Availability, Accessibility, Acceptability and Quality Framework

Introduction[edit | edit source]

The right to health (Article 12) was defined in General Comment 14 of the Committee on Economic, Social and Cultural Rights – a committee of Independent Experts, responsible for overseeing adherence to the Covenant. [1] The right to health includes the following four core components, which are often used to describe health service delivery: Availability, Accessibility, Acceptability and Quality (AAAQ) Framework. The AAAQ framework is often used to describe health service delivery and we will use this model to look at rehabilitation in health systems[2][3][4].[5]

Availability[edit | edit source]

Availability of services requires that public health and healthcare facilities are available in sufficient quantity, taking into account a country’s developmental and economic condition.

In low-resource countries, there are often little or no rehabilitation services available.  Where it is available, rehabilitation is often concentrated in urban centres or is delivered by NGOs which means the services are not integrated into the local health service system.[2][5]


Accessibility[edit | edit source]

The health system has to be accessible to all and accessibility has four overlapping dimensions:[2]

  1. Non-discrimination
    • Health facilities, goods and services must be accessible to all, especially the most vulnerable. [2]
  2. Physical Accessibility
    • Health facilities, goods and services must be within safe physical reach of all parts of the population.[2]
  3. Economic Accessibility (Affordability)
    • Health services must be affordable for all. Access can be limited by expense, the need to pay out-of-pocket or long wait times.[5][5] 
  4. Information Accessibility
    • ccessibility includes the right to seek, receive, and impart information concerning health issues. For example, governments must ensure that young people have access to sexual and reproductive health education and information presented in an unbiased manner.[2]

Acceptability[edit | edit source]

Acceptability requires that health services are ethically and culturally appropriate, i.e. respectful of individuals, minorities, peoples, and communities, and sensitive to gender and life-cycle requirements. Rehabilitation services must be ethically and culturally appropriate to the populations they serve.[5][5]  Data of more than 280,000 service users over a 30 year period found that fewer women and girls attended rehabilitation across all health conditions.  Further research is indicated to understand the exclusion of women and girls from rehabilitation services as it affects their potential and has a negative impact on their families and greater communities.[5][2][6]

Quality[edit | edit source]

Quality requires that health services must be scientifically and medically appropriate and of the highest quality. Underpinning the quality of rehabilitation services is evidenced-based practice.  Unfortunately, there is a mismatch between where rehabilitation research is conducted, with relatively little being done in low-resource contexts.[5][5] [2] A 2020 systematic review of interventions for persons with stroke from low- and middle-income countries found only 62 studies, 44 of which were conducted in India.[5][5][7] This exemplifies the lack of rehabilitation research carried out in low- and middle-income contexts.  Another factor limiting the quality of rehabilitation is the inability to access meaningful research. This may be due to a lack of relevancy to the context, articles/research may be blocked by a paywall or there may be a language barrier in terms of reading the research and translating knowledge.[5][2][5]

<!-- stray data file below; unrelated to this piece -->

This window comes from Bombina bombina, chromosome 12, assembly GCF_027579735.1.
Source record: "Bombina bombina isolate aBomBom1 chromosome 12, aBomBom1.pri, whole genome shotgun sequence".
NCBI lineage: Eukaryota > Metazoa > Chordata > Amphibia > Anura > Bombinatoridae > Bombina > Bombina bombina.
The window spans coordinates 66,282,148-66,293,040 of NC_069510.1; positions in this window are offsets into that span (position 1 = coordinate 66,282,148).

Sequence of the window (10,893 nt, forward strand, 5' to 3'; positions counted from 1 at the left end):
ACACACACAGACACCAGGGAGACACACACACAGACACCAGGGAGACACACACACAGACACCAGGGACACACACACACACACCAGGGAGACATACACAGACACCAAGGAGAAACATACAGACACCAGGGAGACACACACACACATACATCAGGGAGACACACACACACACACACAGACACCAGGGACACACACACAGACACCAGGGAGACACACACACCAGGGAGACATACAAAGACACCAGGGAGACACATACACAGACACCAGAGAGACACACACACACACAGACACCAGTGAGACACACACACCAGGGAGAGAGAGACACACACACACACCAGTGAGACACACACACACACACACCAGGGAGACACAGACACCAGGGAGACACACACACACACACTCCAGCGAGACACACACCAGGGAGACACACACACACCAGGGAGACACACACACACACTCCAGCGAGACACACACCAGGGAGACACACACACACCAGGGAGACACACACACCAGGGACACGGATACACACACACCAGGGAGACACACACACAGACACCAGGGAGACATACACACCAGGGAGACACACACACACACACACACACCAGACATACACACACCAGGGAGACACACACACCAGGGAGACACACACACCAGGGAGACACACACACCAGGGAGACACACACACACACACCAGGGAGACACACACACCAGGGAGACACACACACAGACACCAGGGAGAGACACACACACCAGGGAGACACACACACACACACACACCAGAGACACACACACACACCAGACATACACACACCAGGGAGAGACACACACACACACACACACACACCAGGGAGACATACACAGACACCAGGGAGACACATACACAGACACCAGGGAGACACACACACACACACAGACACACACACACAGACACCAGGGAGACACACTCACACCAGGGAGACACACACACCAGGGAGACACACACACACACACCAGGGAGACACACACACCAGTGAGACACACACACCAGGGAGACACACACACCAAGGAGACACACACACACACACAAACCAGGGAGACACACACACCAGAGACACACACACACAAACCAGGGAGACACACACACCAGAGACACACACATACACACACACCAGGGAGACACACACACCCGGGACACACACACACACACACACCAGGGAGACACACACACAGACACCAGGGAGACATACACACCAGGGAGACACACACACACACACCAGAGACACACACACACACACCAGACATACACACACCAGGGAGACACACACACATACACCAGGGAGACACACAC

Resources[edit | edit source]

References[edit | edit source]

  1. Şaramet O. The right to protection to health or the right to health?–constitutional approaches. Jus et Civitas-A Journal of Social and Legal Studies (former Buletinul Universității Petrol Gaze din Ploiești, Seria Științe Socio-Umane și Juridice). 2020;71(1):29-40.
  2. 2.0 2.1 2.2 2.3 2.4 2.5 2.6 2.7 2.8 2.9 Peters DH, Garg A, Bloom G, Walker DG, Brieger WR, Hafizur Rahman M. Poverty and access to health care in developing countries. Annals of the new York Academy of Sciences. 2008 Jun;1136(1):161-71.
  3. Office of the United Nations High Commissioner for Human Rights. CESCR General Comment No. 14: The Right to the Highest Attainable Standard of Health (Art. 12). 2000
  4. World Health Organization. Rehabilitation in health systems: guide for action. 2021
  5. 5.00 5.01 5.02 5.03 5.04 5.05 5.06 5.07 5.08 5.09 5.10 5.11 5.12 United Nations. Universal Declaration of Human Rights. Available from: https://www.un.org/en/universal-declaration-human-rights/(accessed 22 June 2021).
  6. Barth CA, Wladis, A, Blake C, Bhandarkar P, O’Sullivan C, (2020) Users of rehabilitation services in 14 countries and territories affected by conflict, 1988-2018. Bulletin of the World Health Organisation. 2020 September 98:599-614
  7. Dee M, Lennon O, O’Sullivan C (2020) A Systematic Review of Physical Rehabilitation Interventions for Stroke in Low- and Middle-Income Countries. Disability and Rehabilitation. 42:4, 473-501.